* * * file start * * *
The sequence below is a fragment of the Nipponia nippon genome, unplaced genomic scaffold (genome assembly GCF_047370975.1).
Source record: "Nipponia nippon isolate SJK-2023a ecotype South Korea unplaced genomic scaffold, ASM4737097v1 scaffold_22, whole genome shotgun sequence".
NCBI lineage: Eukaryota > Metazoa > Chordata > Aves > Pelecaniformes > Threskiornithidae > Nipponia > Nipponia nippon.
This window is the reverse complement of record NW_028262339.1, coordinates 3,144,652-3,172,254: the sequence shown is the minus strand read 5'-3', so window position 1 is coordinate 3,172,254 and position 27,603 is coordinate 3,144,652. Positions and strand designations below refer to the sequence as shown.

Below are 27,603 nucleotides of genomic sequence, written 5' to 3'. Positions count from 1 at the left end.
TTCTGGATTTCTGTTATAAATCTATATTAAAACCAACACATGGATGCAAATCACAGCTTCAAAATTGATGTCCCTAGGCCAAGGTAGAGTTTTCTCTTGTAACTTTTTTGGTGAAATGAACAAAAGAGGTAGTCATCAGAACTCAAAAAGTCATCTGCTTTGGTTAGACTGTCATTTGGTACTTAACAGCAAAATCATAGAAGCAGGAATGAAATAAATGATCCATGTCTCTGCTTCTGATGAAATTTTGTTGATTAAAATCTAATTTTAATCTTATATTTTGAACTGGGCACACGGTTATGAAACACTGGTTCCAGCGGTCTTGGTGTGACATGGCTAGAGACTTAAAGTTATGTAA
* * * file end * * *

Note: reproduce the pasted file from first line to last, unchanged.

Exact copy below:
The sequence below is a fragment of the Nipponia nippon genome, unplaced genomic scaffold (genome assembly GCF_047370975.1).
Source record: "Nipponia nippon isolate SJK-2023a ecotype South Korea unplaced genomic scaffold, ASM4737097v1 scaffold_22, whole genome shotgun sequence".
NCBI lineage: Eukaryota > Metazoa > Chordata > Aves > Pelecaniformes > Threskiornithidae > Nipponia > Nipponia nippon.
This window is the reverse complement of record NW_028262339.1, coordinates 3,144,652-3,172,254: the sequence shown is the minus strand read 5'-3', so window position 1 is coordinate 3,172,254 and position 27,603 is coordinate 3,144,652. Positions and strand designations below refer to the sequence as shown.

Below are 27,603 nucleotides of genomic sequence, written 5' to 3'. Positions count from 1 at the left end.
TTCTGGATTTCTGTTATAAATCTATATTAAAACCAACACATGGATGCAAATCACAGCTTCAAAATTGATGTCCCTAGGCCAAGGTAGAGTTTTCTCTTGTAACTTTTTTGGTGAAATGAACAAAAGAGGTAGTCATCAGAACTCAAAAAGTCATCTGCTTTGGTTAGACTGTCATTTGGTACTTAACAGCAAAATCATAGAAGCAGGAATGAAATAAATGATCCATGTCTCTGCTTCTGATGAAATTTTGTTGATTAAAATCTAATTTTAATCTTATATTTTGAACTGGGCACACGGTTATGAAACACTGGTTCCAGCGGTCTTGGTGTGACATGGCTAGAGACTTAAAGTTATGTAA